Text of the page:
Lac du Der - the Crane heaven

The weather would be good in the weekend, and over then thousand Cranes had been reported already, so we decided to go despite the fact that it was only the 1st of February. The destination was the Der region in northern France, a six hour drive from home. The Der is a migration and wintering hotspot of Cranes thanks to the Lac du Der, a big artificial overflow lake of the Marne river. In the lake several islands serve as night roosts for the Cranes, which feed at daytime on the arable fields in the wide surroundings. The evening arrival of the Cranes at their roosts is spectacular - groups of all sizes arriving during the last hour of daylight. Finding them on the arable fields in the pleasant Der landscape is also attractive, as is the other birding, e.g. in some state forests. Besides, France always has some non-birding bonuses in the sphere of food and wine, to consume locally as well as to bring home. All in all, reasons enough for a Der weekend in February or early March. And, as said, this time we had a very early weekend, from Friday 1 to Sunday 3 February (2002).
The weather was as good as predicted, or even better. In fact it was exceptionally warm, especially on Saturday, our full day in the field. Under a cloudless sky we went along the sites where we had been in previous years, and we were happy to see that the Great Grey Shrike was there again, as were the many small groups of Cranes on the undulating fields. In the early afternoon we went into a typical state forest with tall oak trees, well spaced and hence letting pass ample sunlight. It was so hot by now that we had to take off our jackets, and this in midwinter... It really felt like a day in spring, even late spring. So, full of anticipation about the bird life we started our walk down the forest road. In other years, mostly in late February or early March, we had had many birds around here, all very active vocally, like Middle Spotted Woodpecker, Hawfinch, and many common species. However, to our great surprise we heard nor saw hardly any bird. This was a very strange experience. Normally, in this brilliant and warm spring weather bird song fills the air. But now there was nothing. OK, we heard one Middle Spotted Woodpecker calling shortly, and as a compensation we had our first live mart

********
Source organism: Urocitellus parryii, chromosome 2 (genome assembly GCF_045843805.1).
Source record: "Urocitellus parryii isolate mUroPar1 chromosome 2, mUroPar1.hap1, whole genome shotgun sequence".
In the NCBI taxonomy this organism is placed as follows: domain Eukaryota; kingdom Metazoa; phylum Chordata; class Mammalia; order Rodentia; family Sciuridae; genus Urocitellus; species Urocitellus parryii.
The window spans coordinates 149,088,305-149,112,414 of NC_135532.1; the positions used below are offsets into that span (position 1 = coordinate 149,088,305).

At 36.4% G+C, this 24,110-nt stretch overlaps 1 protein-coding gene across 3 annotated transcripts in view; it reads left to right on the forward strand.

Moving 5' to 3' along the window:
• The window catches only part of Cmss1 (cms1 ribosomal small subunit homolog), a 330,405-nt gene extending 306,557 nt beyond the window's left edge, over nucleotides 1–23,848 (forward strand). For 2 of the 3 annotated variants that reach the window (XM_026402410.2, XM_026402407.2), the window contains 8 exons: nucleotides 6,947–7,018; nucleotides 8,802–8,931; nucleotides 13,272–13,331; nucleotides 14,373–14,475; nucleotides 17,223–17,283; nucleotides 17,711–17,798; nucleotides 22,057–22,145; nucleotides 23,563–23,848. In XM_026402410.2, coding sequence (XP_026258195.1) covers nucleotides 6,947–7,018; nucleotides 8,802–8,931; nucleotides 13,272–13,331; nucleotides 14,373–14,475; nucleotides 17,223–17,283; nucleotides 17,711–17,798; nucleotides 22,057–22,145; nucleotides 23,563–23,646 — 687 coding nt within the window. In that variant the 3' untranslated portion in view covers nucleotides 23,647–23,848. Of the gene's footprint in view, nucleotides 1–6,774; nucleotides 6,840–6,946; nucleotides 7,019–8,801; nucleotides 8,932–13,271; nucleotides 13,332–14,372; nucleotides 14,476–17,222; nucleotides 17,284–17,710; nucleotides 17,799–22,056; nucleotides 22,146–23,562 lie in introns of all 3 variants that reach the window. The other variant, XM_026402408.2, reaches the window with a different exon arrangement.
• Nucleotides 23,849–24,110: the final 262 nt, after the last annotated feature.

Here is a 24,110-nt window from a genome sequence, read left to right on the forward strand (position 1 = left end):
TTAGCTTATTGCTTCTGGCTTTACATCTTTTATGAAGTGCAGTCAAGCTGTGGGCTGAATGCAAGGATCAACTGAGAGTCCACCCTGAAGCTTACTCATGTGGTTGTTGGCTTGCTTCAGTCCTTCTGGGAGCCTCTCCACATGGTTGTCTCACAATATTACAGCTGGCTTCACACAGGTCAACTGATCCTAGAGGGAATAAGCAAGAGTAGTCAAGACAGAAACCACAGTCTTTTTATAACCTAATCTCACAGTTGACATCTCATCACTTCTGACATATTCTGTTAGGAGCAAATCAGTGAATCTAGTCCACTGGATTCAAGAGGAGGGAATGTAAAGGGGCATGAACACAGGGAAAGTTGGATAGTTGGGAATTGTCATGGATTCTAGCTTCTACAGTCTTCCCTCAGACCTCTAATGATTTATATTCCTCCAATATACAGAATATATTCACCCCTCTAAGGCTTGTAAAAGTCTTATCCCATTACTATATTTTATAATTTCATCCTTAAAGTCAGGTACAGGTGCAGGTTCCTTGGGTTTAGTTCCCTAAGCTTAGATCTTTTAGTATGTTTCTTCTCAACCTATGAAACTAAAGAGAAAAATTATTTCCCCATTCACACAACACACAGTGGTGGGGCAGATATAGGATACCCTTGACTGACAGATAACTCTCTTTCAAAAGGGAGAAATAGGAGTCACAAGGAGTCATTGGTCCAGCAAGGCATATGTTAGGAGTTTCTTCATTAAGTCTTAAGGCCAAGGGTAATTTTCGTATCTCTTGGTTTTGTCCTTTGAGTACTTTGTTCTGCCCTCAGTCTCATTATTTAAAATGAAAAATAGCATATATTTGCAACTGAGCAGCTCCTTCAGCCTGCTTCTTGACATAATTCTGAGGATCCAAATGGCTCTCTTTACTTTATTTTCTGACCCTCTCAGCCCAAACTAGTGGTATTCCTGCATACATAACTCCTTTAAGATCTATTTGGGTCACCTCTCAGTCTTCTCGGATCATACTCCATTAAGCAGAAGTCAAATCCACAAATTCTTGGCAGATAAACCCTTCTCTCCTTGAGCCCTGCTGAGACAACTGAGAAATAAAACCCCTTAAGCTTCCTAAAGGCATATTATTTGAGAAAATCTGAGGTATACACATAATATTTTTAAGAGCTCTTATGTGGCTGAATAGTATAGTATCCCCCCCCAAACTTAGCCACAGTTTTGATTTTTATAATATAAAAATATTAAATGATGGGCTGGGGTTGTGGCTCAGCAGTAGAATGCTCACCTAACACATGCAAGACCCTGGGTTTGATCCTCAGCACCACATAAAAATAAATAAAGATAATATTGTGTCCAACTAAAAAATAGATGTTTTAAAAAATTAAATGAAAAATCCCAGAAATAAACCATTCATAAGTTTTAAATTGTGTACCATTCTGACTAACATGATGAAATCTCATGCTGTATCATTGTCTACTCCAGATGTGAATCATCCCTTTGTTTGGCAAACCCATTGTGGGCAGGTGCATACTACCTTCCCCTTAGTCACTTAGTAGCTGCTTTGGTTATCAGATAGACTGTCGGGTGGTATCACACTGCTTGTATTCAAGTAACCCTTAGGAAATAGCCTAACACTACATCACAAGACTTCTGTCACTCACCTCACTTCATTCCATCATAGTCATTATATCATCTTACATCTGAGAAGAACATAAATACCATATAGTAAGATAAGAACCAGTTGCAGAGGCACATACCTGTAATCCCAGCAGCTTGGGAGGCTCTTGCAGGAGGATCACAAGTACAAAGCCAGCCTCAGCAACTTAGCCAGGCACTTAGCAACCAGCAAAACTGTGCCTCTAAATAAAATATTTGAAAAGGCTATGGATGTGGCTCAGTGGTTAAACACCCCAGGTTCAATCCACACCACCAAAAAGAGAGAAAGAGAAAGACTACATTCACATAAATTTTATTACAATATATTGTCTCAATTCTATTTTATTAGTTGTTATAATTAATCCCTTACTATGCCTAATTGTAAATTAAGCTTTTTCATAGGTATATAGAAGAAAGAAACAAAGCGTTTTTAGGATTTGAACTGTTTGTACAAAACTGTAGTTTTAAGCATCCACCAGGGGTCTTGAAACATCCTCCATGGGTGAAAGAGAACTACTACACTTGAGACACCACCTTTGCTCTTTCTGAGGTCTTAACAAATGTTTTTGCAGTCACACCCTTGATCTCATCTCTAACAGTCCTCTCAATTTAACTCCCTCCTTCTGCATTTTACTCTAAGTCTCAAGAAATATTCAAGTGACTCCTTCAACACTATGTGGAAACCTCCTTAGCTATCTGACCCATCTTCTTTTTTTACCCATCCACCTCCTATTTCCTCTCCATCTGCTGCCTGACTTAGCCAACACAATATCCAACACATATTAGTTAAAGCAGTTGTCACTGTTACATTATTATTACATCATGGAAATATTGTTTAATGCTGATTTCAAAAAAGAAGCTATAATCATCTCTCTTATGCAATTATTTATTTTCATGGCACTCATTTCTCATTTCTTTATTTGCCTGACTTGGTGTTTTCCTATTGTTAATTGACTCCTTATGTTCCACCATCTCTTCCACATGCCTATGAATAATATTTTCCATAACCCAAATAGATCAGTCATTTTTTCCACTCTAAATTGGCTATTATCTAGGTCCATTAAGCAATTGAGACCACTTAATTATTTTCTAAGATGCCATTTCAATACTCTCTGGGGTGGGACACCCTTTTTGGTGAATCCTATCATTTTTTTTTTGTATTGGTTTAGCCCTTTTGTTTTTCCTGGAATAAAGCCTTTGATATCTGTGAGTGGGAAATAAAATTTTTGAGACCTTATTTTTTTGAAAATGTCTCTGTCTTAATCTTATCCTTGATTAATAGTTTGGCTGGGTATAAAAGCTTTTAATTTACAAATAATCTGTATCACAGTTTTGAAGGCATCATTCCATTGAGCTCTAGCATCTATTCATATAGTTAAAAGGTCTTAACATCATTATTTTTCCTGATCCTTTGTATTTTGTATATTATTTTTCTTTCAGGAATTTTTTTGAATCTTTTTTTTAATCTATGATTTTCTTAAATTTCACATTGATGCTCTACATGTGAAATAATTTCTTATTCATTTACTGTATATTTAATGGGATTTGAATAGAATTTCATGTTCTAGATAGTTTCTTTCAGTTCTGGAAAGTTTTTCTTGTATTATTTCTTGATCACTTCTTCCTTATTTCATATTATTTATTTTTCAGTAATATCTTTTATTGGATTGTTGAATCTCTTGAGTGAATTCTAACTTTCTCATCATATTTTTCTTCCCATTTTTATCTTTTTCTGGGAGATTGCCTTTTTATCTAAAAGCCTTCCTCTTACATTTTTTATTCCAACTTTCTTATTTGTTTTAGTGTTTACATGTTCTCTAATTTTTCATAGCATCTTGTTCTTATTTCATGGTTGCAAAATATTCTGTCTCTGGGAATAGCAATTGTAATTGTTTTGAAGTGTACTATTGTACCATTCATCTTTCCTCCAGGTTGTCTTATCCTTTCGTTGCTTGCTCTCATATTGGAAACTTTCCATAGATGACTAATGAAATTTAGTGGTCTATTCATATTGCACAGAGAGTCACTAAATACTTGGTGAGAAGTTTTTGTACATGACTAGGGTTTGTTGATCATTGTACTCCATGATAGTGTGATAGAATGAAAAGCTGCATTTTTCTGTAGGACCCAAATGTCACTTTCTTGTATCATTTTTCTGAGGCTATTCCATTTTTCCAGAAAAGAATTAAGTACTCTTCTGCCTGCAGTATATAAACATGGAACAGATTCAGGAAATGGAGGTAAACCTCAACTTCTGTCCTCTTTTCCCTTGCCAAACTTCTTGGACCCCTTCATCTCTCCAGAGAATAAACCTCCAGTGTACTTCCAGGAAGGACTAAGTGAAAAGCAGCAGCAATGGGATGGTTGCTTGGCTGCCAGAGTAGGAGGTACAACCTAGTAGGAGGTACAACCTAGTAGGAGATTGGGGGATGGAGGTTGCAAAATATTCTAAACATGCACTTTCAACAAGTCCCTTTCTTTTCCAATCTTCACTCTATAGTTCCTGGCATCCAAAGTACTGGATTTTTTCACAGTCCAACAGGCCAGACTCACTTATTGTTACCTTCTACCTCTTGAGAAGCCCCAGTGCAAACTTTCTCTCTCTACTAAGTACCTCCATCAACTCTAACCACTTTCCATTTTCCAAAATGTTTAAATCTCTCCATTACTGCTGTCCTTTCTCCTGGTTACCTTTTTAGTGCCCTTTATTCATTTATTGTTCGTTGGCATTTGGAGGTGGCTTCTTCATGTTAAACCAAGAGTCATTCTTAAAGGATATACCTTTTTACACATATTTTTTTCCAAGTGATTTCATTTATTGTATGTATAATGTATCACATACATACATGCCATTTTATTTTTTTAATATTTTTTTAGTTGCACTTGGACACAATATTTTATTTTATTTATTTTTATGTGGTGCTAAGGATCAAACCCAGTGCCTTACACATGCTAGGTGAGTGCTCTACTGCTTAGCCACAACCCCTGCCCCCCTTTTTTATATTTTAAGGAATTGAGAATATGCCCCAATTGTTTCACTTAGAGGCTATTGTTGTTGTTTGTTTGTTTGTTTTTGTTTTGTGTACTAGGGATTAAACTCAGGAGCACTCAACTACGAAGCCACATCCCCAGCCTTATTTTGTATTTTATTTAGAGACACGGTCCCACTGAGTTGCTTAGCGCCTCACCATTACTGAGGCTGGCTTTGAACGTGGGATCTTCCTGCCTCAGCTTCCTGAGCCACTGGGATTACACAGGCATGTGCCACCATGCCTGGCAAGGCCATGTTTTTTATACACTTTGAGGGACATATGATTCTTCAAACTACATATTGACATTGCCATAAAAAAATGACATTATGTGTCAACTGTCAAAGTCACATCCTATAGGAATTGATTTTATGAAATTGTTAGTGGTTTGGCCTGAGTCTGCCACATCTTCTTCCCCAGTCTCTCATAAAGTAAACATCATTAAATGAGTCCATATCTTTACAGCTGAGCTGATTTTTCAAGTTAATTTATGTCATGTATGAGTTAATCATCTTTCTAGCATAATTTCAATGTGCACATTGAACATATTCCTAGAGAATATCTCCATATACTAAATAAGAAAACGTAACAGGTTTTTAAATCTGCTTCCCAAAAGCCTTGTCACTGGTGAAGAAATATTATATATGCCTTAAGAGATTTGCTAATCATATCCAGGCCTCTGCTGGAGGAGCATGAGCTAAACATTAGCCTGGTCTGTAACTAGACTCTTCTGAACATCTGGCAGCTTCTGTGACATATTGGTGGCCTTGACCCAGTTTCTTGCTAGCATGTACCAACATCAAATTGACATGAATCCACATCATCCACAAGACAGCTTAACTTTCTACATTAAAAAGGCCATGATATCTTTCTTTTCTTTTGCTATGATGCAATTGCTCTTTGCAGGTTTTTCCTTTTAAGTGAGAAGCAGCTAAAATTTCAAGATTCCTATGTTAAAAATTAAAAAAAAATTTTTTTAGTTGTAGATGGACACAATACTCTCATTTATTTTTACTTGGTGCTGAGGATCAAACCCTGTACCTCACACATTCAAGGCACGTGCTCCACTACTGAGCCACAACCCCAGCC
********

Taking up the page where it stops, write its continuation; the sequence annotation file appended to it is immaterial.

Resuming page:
en. But for the rest it was so dead quiet that we thought that Rachel Carson's Silent Spring would be like this -  a brilliant spring day in a lifeless forest. Apparently the birds could not react so soon to this sudden change in temperature, and stayed in their winter mood. 

Meanwhile, five weeks earlier than normal, many Cranes were departing already to the North, after having eaten well on the arable fields (for which the farmers are compensated by the government). We too left the area well nourished by the French cuisine, but still in amazement about this silent spring with a difference...

Great Crested Grebe
Cormorant
Great White Egret
Grey Heron
Spoonbill - 1 apparently feeling rather lost at the border of Lac du Der
Mute Swan
Greylag Goose
Wigeon
Gadwall
Teal
Mallard
Goosander
Hen Harrier
Sparrowhawk
Buzzard
Kestrel
Merlin - 1 flying across the arable fields West of Vitry
Partridge - a few pairs further West in the Champagne region
Pheasant
Coot
Crane - probably less than 10.000, so lots had departed already to the North (13 Jan: 20.000)
Lapwing
Curlew
Black-headed Gull
Common Gull
Herring Gull
Rock Dove
Wood Pigeon
Collared Dove
Green Woodpecker
Middle Spotted Woodpecker
Sky Lark - many singing on the arable fields West of Vitry
Meadow Pipit
White Wagtail
Wren
Dunnock
Robin
Blackbird
Fieldfare
Mistle Thrush
Blue Tit
Great Tit
Nuthatch
(Short-toed) Treecreeper
Great Grey Shrike - 1 at the usual spot (see map, at 1)
Jay
Magpie
Rook
Carrion Crow
Starling
House Sparrow
Tree Sparrow
Chaffinch
Brambling
Greenfinch
Goldfinch
Siskin
Yellowhammer

This report is at www.jvanderw.nl